The problem is those countries don't have a healthcare delivery system. They have no way of taking an HIV drug, and the public doesn't understand this. Taking an HIV drug is not equivalent to [flying] in a C-141 with food and dumping the drugs off. You need to have an infrastructure where the patient can be given the drug. If it's twice a day, they have to be monitored for their viral load. If the viral load is not coming down, the drug needs to be switched.

We provide the drugs for free. We don't believe in lowering the price because in Africa, where the average person has medical care of $10 a year, it doesn't matter if it's 50 cents or $4 a day. They can't afford it. If you make it zero, you produce two things. The shysters from Brazil and India who are stealing technology can't go lower than zero. The second thing is that they can't send them there and ship them around to the developed world, which is what they really want to do [along with] making money. This is not all altruistic, by the way ...

What we need to do is train physicians and healthcare workers to be able to work with HIV patients. We are building a hospital that will open this year in Uganda to treat patients and to train physicians to treat infectious disease all over Africa.


Q: Is there an answer to high drug prices in the U.S., or is the solution a combination of one-off giveaway programs with a dose of technology, politics, and education thrown in?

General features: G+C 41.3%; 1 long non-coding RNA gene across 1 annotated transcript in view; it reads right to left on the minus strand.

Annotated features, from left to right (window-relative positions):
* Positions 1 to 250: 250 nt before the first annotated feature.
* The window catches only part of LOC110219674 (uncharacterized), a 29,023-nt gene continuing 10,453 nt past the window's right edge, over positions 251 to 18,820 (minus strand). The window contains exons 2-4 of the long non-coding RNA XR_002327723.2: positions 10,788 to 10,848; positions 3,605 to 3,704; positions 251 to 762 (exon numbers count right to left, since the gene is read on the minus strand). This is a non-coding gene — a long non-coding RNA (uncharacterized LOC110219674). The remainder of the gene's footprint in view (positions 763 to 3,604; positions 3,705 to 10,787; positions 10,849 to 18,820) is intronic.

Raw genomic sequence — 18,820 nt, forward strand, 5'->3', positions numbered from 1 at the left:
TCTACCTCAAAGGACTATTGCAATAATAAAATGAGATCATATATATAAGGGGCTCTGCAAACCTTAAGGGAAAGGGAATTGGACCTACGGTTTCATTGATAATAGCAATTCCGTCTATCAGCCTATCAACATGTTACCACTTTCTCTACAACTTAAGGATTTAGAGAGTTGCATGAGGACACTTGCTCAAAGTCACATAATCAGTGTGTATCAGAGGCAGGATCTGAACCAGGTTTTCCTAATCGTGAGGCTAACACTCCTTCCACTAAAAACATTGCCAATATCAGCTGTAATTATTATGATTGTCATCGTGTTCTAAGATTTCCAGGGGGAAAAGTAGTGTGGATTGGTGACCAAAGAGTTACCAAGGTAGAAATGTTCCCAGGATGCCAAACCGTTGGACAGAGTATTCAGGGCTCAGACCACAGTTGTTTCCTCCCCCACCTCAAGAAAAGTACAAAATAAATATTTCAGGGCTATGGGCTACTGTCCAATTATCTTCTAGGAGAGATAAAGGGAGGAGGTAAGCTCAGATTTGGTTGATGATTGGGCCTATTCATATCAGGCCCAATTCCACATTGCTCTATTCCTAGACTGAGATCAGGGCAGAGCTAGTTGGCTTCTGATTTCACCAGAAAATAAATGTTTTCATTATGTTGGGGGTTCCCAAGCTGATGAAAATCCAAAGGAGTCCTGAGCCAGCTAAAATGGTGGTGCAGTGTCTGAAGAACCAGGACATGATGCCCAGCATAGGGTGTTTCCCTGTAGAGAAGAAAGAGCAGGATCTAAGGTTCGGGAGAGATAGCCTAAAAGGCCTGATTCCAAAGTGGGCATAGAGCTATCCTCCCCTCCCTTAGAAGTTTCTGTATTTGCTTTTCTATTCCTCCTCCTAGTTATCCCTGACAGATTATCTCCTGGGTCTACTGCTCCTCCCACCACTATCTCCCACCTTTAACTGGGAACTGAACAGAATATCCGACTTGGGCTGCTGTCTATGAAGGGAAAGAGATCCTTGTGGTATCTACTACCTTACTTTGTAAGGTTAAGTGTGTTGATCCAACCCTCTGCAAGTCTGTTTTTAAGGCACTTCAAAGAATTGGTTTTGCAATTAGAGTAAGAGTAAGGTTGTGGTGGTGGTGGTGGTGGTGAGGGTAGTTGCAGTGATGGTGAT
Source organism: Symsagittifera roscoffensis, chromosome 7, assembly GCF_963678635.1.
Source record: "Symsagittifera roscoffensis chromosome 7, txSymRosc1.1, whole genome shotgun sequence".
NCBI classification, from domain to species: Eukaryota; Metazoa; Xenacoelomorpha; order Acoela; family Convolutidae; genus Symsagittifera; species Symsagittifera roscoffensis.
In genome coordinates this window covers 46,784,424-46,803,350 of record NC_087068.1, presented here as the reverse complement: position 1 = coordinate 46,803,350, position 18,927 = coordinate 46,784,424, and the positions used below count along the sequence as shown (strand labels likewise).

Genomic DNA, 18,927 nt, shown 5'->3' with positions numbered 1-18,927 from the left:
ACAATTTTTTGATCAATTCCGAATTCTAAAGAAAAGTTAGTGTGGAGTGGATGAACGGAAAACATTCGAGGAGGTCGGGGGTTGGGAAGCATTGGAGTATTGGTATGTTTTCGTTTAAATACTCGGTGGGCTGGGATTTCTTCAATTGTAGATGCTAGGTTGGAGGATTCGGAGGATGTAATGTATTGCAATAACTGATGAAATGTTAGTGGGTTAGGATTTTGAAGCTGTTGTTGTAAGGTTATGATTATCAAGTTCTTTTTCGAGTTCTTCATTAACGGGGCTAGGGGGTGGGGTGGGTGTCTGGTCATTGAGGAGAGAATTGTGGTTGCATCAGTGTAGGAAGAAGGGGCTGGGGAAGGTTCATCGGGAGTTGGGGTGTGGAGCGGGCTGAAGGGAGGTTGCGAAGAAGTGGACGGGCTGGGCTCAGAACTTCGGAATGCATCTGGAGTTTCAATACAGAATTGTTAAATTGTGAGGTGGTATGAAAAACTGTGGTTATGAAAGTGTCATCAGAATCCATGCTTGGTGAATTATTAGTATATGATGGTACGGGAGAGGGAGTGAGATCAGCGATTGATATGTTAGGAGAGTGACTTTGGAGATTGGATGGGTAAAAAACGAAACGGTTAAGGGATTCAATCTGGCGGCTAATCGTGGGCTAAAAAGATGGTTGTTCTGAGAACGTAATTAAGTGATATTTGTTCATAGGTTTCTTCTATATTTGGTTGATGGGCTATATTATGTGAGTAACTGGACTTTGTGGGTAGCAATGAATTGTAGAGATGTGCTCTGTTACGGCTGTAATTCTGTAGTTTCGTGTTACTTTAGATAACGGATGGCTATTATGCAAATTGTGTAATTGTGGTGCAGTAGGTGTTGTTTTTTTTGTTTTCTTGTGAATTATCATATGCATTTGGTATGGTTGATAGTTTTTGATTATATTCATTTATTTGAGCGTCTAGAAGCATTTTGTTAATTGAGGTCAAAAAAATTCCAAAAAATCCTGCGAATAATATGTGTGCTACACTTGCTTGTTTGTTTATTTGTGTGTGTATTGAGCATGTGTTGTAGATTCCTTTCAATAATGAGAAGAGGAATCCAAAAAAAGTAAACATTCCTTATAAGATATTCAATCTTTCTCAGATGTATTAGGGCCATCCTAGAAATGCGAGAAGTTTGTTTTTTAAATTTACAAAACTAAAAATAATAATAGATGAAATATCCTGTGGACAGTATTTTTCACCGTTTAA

A: The public does not understand the issue. Politicians think in two-year increments. They look like heroes in the short term, but our children are going to pay the price. These aren't things where you turn on switches and turn them on and off. The industry is spending $32 billion this year on R&D. If they stop spending that or drop it to $5 billion, the impact is going to be huge, but it's not going to be seen for several years.

Then people will [say], 'Cancer rates are going up and there are more people in the hospitals and more people getting HIV.' We have four drugs in development for HIV. It's predicted that in 2005 and 2006, most HIV patients will be on salvage therapy because the other drugs will have developed resistance strength. So all of a sudden, the government is going to say, 'HIV is back. Are there any drugs?' No.


Q: But when Lipitor goes off patent in 2010, it will have generated $100 billion in revenue. How do you get around the perception that drug companies are too profitable?
A: A lot of [companies entering the small-molecule business] have died or left the industry in the past 20 years. It's too expensive and risky.


Q: So the riskier the bet, the bigger the pay-off should be?
A: Absolutely! If you want no risk, put your money in a passbook savings account or CD. Society has to understand when risk is high, the return has to correspond. That doesn't mean we have to gouge. We don't gouge. Is it true the U.S. is paying the lion's share for R&D? Yes. What should we do? The U.S. ought to go and look at Western Europe and say, why is Novartis moving its R&D headquarters here? Why are we closing [a site] in Germany? Why did we just close a site in France? Why is Lilly no longer going to invest in Munich? * 

More online: The complete interview. 






For reprints and/or copyright permission, please contact  Terry Manning, 781.972.1349 , tmanning@healthtech.com.